Connect

Become Associated:

New Search X

Home Prices Expected to Rise at Least 3.3% Annually Through 2017

Posted by Breckenridge Associates Real Estate on Friday, March 29th, 2013 at 1:13pm.

The housing recovery is expected to grow at an annualized rate of 0.6 percent through the third quarter of this year, then gain momentum and prices are projected to grow 3.7 percent between the third quarters of 2013 and 2014 until settling down to 3.3 percent annual increases over the next three years according to Fiserv, a financial services technology provider using data from the Federal Housing Finance Agency.

Both home prices and home sales volumes increased steadily last year, making 2012 the first positive year for both prices and sales since the housing market crash, excluding gains induced by the home buyer tax credits in 2009 and 2010.

“Although some recent real estate activity has been speculative, it seems as if buyers have more realistic expectations about housing market returns after having lived through the largest housing market crash in U.S. history,” says David Stiff, chief economist, Fiserv.

The recovery in home prices has been solid and broad-based. At the end of the 2012 third quarter, prices were rising in approximately 62 percent of all U.S. metro areas, compared to 12.5 percent in the same period a year ago. Average U.S. home prices increased 3.6 percent from the third quarter of 2011 to the comparable period of 2012.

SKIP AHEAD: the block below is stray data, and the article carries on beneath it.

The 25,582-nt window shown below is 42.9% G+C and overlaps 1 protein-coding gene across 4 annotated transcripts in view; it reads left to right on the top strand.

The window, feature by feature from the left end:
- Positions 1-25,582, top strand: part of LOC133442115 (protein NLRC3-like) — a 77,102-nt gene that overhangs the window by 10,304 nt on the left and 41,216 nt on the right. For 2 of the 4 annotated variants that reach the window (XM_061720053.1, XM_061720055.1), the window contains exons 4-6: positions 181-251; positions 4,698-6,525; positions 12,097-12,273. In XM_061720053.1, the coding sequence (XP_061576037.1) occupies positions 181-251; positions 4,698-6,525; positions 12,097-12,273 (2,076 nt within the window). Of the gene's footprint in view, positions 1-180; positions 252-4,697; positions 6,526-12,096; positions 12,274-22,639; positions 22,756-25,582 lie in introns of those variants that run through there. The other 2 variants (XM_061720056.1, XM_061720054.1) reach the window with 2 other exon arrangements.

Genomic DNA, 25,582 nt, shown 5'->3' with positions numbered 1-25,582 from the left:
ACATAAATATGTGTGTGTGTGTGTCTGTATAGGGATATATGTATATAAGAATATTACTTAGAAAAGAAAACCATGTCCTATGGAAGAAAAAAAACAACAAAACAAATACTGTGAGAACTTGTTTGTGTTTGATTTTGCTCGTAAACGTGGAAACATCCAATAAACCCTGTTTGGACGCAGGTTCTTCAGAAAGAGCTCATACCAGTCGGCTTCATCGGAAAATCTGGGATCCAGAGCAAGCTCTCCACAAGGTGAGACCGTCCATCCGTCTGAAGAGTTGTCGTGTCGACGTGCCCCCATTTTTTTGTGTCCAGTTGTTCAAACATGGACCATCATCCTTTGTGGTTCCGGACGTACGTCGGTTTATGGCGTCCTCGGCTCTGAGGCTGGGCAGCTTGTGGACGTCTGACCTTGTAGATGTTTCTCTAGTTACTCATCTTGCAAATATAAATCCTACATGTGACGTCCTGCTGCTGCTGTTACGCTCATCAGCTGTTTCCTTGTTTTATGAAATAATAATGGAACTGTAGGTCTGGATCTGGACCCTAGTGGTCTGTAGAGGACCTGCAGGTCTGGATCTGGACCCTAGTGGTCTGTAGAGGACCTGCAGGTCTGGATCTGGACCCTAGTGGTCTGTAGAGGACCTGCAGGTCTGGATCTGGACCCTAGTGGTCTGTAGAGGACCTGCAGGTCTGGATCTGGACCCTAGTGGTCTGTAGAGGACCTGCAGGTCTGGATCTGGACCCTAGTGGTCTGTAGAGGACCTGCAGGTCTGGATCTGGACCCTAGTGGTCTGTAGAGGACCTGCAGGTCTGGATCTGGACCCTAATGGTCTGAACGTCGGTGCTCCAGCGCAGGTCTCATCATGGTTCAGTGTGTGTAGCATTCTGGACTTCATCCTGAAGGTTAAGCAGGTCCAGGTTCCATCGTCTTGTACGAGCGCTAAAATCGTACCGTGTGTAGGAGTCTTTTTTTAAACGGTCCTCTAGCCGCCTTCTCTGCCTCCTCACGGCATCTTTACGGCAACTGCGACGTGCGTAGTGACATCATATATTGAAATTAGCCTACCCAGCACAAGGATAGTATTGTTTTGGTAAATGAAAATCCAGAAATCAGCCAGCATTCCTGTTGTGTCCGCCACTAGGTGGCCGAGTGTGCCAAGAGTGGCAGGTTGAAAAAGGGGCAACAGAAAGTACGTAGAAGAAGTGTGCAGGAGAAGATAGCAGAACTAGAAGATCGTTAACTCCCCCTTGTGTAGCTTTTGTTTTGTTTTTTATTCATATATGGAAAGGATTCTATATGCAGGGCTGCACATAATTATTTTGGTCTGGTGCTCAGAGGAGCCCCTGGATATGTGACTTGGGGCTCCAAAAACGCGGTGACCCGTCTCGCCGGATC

Fiserv Case-Shiller projects that by the end of 2013, home prices will be rising in nearly every metro area in the U.S. In other markets, price appreciation will slowly return to normal rates as home buyers regain confidence that the market has found its footing.

Stiff cautions that the parallels to previous years should not be overstated. With both prices and mortgage payments at historic lows relative to income, Fiserv Case-Shiller expects stronger demand for housing, and the sector once again having a positive impact on the economy.

For more information, visit www.realestateeconomywatch.com

Leave a Comment